It is taxing stuff in the drawing rooms of South Kensington or within a stunning London docklands apartment - or even a stateroom aboard a Sydney-based mega-yacht - to decide which party gets the high-flying ex-pat's vote for this year's election.
The ex-pat vote - for this read money, lots of money - is already a significant factor in the run-up to the expected September poll.
Those nifty National Party billboards are rumoured by ex-pats I've spoken to during a one-month overseas sojourn to be the brainchild of Auckland PR woman Jenni Raynish. They are also rumoured to be carrying a London price-tag.
The story goes that a particular overseas resident Kiwi wanted to ensure his funds were tagged in a singular direction - to make an impact - the goal being to create a National brand to distinguish Don Brash from the more popular Helen Clark.
The "concerned" New Zealanders who are funding DigiPoll surveys over the nuclear policy are also understood to have behind-the-scenes backing from a US-connected individual who wants to see the Washington relationship restored.
Party presidents and corporate bagmen will mouth the usual cliches that major election donations come untagged or are made purely "for the good of the country" or to ensure a "healthy democratic debate".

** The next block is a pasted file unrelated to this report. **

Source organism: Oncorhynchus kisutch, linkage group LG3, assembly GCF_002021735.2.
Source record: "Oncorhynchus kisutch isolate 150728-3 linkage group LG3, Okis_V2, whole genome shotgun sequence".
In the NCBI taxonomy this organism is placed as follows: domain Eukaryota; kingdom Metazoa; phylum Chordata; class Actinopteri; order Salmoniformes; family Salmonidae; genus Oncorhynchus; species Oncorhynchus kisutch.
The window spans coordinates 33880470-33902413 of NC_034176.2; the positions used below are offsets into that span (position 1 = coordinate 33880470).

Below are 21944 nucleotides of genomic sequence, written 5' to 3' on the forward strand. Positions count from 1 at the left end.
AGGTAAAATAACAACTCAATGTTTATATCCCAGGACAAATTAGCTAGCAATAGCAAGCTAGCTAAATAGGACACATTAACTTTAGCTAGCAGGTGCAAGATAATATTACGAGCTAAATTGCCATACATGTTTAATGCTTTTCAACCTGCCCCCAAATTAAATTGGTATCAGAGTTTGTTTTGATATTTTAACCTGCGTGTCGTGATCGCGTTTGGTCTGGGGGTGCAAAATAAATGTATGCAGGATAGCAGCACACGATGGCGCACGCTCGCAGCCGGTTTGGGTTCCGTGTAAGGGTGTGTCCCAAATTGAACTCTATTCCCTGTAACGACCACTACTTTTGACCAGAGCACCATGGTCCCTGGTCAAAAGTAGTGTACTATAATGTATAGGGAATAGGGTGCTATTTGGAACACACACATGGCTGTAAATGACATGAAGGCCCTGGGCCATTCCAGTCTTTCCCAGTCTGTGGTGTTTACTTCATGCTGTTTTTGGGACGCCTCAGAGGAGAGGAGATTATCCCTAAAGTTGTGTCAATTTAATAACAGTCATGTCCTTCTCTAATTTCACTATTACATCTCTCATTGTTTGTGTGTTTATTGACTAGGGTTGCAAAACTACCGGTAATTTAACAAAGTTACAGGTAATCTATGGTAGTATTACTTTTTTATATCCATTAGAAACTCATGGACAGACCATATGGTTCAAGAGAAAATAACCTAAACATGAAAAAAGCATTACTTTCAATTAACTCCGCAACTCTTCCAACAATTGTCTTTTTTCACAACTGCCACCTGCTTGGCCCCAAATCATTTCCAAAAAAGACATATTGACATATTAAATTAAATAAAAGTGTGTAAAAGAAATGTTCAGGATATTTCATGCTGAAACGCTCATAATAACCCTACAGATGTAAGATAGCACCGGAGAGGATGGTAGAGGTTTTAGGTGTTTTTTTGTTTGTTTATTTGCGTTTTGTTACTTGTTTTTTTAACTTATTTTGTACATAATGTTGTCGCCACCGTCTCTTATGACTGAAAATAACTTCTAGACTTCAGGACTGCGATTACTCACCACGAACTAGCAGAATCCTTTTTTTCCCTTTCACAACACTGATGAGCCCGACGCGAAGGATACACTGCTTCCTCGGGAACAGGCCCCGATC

But the way in which political funding is often disguised by a raft of trust structures - or anonymous donations - enables key influencers to make their contribution to democracy without fear of news media molestation.
The influence of a collection of wealthy New Zealand tax exiles is considerable, whatever is said this side of the election. Where will their money be placed this time around?
Many, such as Alan Gibbs, the Kiwi entrepreneur who launched the Aquada amphibious sports car after setting up residence in London, have been long-time financial backers of Act New Zealand.
Others, such as Gibbs' close friend the former brewing magnate Douglas Myers, are understood to have swung in behind National.
According to my dinner party snouts, while these divisions could have caused considerable angst in tony circles, a visit by Brash to London recently is said to have levered open a few more significant wallets.
The amounts National is seeking from wealthy ex-pats is well above the $250,000 donations Kiwi merchant bankers Sir Michael Fay and David Richwhite made to the party in the 1990s. Those donations were the subject of a Serious Fraud Office probe when it was found they made their way to National's coffers through an indirect route. The SFO probe did not find fraud.